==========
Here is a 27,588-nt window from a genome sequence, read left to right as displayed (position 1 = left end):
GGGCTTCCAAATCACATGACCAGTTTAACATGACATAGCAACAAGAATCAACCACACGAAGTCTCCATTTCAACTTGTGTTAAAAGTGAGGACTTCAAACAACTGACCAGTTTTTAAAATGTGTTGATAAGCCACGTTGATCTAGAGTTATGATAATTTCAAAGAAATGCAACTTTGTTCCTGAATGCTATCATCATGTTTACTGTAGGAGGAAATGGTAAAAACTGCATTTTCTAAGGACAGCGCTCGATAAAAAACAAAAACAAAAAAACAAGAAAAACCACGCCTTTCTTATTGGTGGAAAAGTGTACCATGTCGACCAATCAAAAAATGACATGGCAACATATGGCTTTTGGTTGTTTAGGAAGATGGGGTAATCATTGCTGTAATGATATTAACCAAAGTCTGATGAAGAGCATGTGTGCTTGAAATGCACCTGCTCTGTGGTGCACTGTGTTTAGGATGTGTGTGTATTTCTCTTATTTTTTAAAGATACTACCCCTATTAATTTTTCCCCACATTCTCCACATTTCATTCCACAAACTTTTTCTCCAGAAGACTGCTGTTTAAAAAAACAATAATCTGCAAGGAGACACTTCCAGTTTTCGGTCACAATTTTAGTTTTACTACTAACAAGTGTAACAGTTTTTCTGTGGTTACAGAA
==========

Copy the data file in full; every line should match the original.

Here is a 27,588-nt window from a genome sequence, read left to right as displayed (position 1 = left end):
GGGCTTCCAAATCACATGACCAGTTTAACATGACATAGCAACAAGAATCAACCACACGAAGTCTCCATTTCAACTTGTGTTAAAAGTGAGGACTTCAAACAACTGACCAGTTTTTAAAATGTGTTGATAAGCCACGTTGATCTAGAGTTATGATAATTTCAAAGAAATGCAACTTTGTTCCTGAATGCTATCATCATGTTTACTGTAGGAGGAAATGGTAAAAACTGCATTTTCTAAGGACAGCGCTCGATAAAAAACAAAAACAAAAAAACAAGAAAAACCACGCCTTTCTTATTGGTGGAAAAGTGTACCATGTCGACCAATCAAAAAATGACATGGCAACATATGGCTTTTGGTTGTTTAGGAAGATGGGGTAATCATTGCTGTAATGATATTAACCAAAGTCTGATGAAGAGCATGTGTGCTTGAAATGCACCTGCTCTGTGGTGCACTGTGTTTAGGATGTGTGTGTATTTCTCTTATTTTTTAAAGATACTACCCCTATTAATTTTTCCCCACATTCTCCACATTTCATTCCACAAACTTTTTCTCCAGAAGACTGCTGTTTAAAAAAACAATAATCTGCAAGGAGACACTTCCAGTTTTCGGTCACAATTTTAGTTTTACTACTAACAAGTGTAACAGTTTTTCTGTGGTTACAGAA